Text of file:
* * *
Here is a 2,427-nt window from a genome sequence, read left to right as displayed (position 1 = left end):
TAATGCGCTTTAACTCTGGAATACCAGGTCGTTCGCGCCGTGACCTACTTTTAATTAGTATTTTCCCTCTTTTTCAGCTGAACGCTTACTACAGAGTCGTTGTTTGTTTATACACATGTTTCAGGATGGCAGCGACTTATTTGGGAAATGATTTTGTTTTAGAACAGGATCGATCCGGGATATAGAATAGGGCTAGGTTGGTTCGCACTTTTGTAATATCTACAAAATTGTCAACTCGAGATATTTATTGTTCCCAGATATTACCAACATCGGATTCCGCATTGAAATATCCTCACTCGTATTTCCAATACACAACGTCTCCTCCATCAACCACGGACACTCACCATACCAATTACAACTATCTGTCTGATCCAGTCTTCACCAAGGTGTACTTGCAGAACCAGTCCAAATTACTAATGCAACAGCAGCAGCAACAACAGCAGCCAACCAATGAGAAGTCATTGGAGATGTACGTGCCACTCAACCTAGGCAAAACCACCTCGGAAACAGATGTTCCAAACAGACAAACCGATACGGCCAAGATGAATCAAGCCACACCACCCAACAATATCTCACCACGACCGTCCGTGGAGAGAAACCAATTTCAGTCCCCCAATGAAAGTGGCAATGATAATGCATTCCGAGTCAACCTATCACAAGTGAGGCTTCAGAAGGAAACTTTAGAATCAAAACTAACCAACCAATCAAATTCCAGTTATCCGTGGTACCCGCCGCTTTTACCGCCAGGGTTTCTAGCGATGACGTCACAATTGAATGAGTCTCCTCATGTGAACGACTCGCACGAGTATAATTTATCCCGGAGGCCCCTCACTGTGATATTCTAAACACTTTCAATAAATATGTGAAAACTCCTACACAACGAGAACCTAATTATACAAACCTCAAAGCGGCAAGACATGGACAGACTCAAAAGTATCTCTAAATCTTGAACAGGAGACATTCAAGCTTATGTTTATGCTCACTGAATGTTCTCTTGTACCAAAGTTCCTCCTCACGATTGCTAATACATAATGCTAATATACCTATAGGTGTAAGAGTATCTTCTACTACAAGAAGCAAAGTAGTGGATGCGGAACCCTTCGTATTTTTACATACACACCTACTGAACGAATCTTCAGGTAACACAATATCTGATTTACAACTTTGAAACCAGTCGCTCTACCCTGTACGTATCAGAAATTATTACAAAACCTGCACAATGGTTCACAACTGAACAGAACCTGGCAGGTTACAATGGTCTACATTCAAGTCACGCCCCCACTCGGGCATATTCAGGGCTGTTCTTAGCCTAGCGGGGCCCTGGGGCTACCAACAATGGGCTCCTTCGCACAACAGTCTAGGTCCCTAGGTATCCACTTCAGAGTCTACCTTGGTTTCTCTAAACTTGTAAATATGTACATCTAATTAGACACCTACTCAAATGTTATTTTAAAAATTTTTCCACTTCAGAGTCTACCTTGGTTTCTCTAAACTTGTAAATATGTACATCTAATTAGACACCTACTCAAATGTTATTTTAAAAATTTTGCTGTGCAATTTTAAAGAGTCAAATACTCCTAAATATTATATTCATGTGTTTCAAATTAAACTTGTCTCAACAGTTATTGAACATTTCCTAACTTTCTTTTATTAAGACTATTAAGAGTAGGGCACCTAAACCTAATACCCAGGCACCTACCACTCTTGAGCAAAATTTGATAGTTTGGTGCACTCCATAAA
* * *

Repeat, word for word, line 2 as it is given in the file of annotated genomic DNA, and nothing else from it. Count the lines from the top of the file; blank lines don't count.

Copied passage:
TAATGCGCTTTAACTCTGGAATACCAGGTCGTTCGCGCCGTGACCTACTTTTAATTAGTATTTTCCCTCTTTTTCAGCTGAACGCTTACTACAGAGTCGTTGTTTGTTTATACACATGTTTCAGGATGGCAGCGACTTATTTGGGAAATGATTTTGTTTTAGAACAGGATCGATCCGGGATATAGAATAGGGCTAGGTTGGTTCGCACTTTTGTAATATCTACAAAATTGTCAACTCGAGATATTTATTGTTCCCAGATATTACCAACATCGGATTCCGCATTGAAATATCCTCACTCGTATTTCCAATACACAACGTCTCCTCCATCAACCACGGACACTCACCATACCAATTACAACTATCTGTCTGATCCAGTCTTCACCAAGGTGTACTTGCAGAACCAGTCCAAATTACTAATGCAACAGCAGCAGCAACAACAGCAGCCAACCAATGAGAAGTCATTGGAGATGTACGTGCCACTCAACCTAGGCAAAACCACCTCGGAAACAGATGTTCCAAACAGACAAACCGATACGGCCAAGATGAATCAAGCCACACCACCCAACAATATCTCACCACGACCGTCCGTGGAGAGAAACCAATTTCAGTCCCCCAATGAAAGTGGCAATGATAATGCATTCCGAGTCAACCTATCACAAGTGAGGCTTCAGAAGGAAACTTTAGAATCAAAACTAACCAACCAATCAAATTCCAGTTATCCGTGGTACCCGCCGCTTTTACCGCCAGGGTTTCTAGCGATGACGTCACAATTGAATGAGTCTCCTCATGTGAACGACTCGCACGAGTATAATTTATCCCGGAGGCCCCTCACTGTGATATTCTAAACACTTTCAATAAATATGTGAAAACTCCTACACAACGAGAACCTAATTATACAAACCTCAAAGCGGCAAGACATGGACAGACTCAAAAGTATCTCTAAATCTTGAACAGGAGACATTCAAGCTTATGTTTATGCTCACTGAATGTTCTCTTGTACCAAAGTTCCTCCTCACGATTGCTAATACATAATGCTAATATACCTATAGGTGTAAGAGTATCTTCTACTACAAGAAGCAAAGTAGTGGATGCGGAACCCTTCGTATTTTTACATACACACCTACTGAACGAATCTTCAGGTAACACAATATCTGATTTACAACTTTGAAACCAGTCGCTCTACCCTGTACGTATCAGAAATTATTACAAAACCTGCACAATGGTTCACAACTGAACAGAACCTGGCAGGTTACAATGGTCTACATTCAAGTCACGCCCCCACTCGGGCATATTCAGGGCTGTTCTTAGCCTAGCGGGGCCCTGGGGCTACCAACAATGGGCTCCTTCGCACAACAGTCTAGGTCCCTAGGTATCCACTTCAGAGTCTACCTTGGTTTCTCTAAACTTGTAAATATGTACATCTAATTAGACACCTACTCAAATGTTATTTTAAAAATTTTTCCACTTCAGAGTCTACCTTGGTTTCTCTAAACTTGTAAATATGTACATCTAATTAGACACCTACTCAAATGTTATTTTAAAAATTTTGCTGTGCAATTTTAAAGAGTCAAATACTCCTAAATATTATATTCATGTGTTTCAAATTAAACTTGTCTCAACAGTTATTGAACATTTCCTAACTTTCTTTTATTAAGACTATTAAGAGTAGGGCACCTAAACCTAATACCCAGGCACCTACCACTCTTGAGCAAAATTTGATAGTTTGGTGCACTCCATAAA